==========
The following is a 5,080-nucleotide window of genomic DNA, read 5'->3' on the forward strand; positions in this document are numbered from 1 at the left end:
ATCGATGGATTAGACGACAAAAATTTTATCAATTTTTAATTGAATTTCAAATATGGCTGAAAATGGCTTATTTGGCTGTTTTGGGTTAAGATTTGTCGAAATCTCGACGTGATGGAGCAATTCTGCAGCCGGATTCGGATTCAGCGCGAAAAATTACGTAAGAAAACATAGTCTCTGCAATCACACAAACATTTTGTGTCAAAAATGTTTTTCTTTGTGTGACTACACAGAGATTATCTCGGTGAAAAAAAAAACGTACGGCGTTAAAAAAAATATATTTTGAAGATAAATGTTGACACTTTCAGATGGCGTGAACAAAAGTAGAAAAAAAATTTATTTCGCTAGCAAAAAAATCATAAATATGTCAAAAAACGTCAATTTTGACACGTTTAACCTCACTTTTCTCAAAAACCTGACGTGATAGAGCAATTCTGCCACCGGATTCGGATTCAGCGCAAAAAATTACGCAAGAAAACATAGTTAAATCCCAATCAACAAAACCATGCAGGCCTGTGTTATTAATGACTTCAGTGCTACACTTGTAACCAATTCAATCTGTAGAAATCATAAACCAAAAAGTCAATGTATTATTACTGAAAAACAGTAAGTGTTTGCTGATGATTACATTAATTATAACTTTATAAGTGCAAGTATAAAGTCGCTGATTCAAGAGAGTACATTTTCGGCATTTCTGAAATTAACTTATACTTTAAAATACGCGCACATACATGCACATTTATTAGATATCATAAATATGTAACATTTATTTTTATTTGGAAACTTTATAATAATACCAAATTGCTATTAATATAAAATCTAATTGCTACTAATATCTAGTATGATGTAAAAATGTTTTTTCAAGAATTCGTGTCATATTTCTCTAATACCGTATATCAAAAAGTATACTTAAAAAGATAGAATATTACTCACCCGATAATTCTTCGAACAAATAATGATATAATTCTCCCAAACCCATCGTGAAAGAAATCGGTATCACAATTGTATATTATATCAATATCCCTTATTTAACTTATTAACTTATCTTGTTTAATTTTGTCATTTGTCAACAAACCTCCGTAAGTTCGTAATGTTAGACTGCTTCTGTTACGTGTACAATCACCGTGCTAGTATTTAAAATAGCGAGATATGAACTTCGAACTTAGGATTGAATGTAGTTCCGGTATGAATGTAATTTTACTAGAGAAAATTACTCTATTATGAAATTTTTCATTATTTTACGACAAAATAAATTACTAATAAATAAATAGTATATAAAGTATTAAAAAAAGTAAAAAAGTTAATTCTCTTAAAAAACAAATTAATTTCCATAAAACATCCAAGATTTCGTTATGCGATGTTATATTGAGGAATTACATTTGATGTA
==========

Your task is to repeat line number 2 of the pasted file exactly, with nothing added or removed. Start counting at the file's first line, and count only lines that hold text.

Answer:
ATCGATGGATTAGACGACAAAAATTTTATCAATTTTTAATTGAATTTCAAATATGGCTGAAAATGGCTTATTTGGCTGTTTTGGGTTAAGATTTGTCGAAATCTCGACGTGATGGAGCAATTCTGCAGCCGGATTCGGATTCAGCGCGAAAAATTACGTAAGAAAACATAGTCTCTGCAATCACACAAACATTTTGTGTCAAAAATGTTTTTCTTTGTGTGACTACACAGAGATTATCTCGGTGAAAAAAAAAACGTACGGCGTTAAAAAAAATATATTTTGAAGATAAATGTTGACACTTTCAGATGGCGTGAACAAAAGTAGAAAAAAAATTTATTTCGCTAGCAAAAAAATCATAAATATGTCAAAAAACGTCAATTTTGACACGTTTAACCTCACTTTTCTCAAAAACCTGACGTGATAGAGCAATTCTGCCACCGGATTCGGATTCAGCGCAAAAAATTACGCAAGAAAACATAGTTAAATCCCAATCAACAAAACCATGCAGGCCTGTGTTATTAATGACTTCAGTGCTACACTTGTAACCAATTCAATCTGTAGAAATCATAAACCAAAAAGTCAATGTATTATTACTGAAAAACAGTAAGTGTTTGCTGATGATTACATTAATTATAACTTTATAAGTGCAAGTATAAAGTCGCTGATTCAAGAGAGTACATTTTCGGCATTTCTGAAATTAACTTATACTTTAAAATACGCGCACATACATGCACATTTATTAGATATCATAAATATGTAACATTTATTTTTATTTGGAAACTTTATAATAATACCAAATTGCTATTAATATAAAATCTAATTGCTACTAATATCTAGTATGATGTAAAAATGTTTTTTCAAGAATTCGTGTCATATTTCTCTAATACCGTATATCAAAAAGTATACTTAAAAAGATAGAATATTACTCACCCGATAATTCTTCGAACAAATAATGATATAATTCTCCCAAACCCATCGTGAAAGAAATCGGTATCACAATTGTATATTATATCAATATCCCTTATTTAACTTATTAACTTATCTTGTTTAATTTTGTCATTTGTCAACAAACCTCCGTAAGTTCGTAATGTTAGACTGCTTCTGTTACGTGTACAATCACCGTGCTAGTATTTAAAATAGCGAGATATGAACTTCGAACTTAGGATTGAATGTAGTTCCGGTATGAATGTAATTTTACTAGAGAAAATTACTCTATTATGAAATTTTTCATTATTTTACGACAAAATAAATTACTAATAAATAAATAGTATATAAAGTATTAAAAAAAGTAAAAAAGTTAATTCTCTTAAAAAACAAATTAATTTCCATAAAACATCCAAGATTTCGTTATGCGATGTTATATTGAGGAATTACATTTGATGTA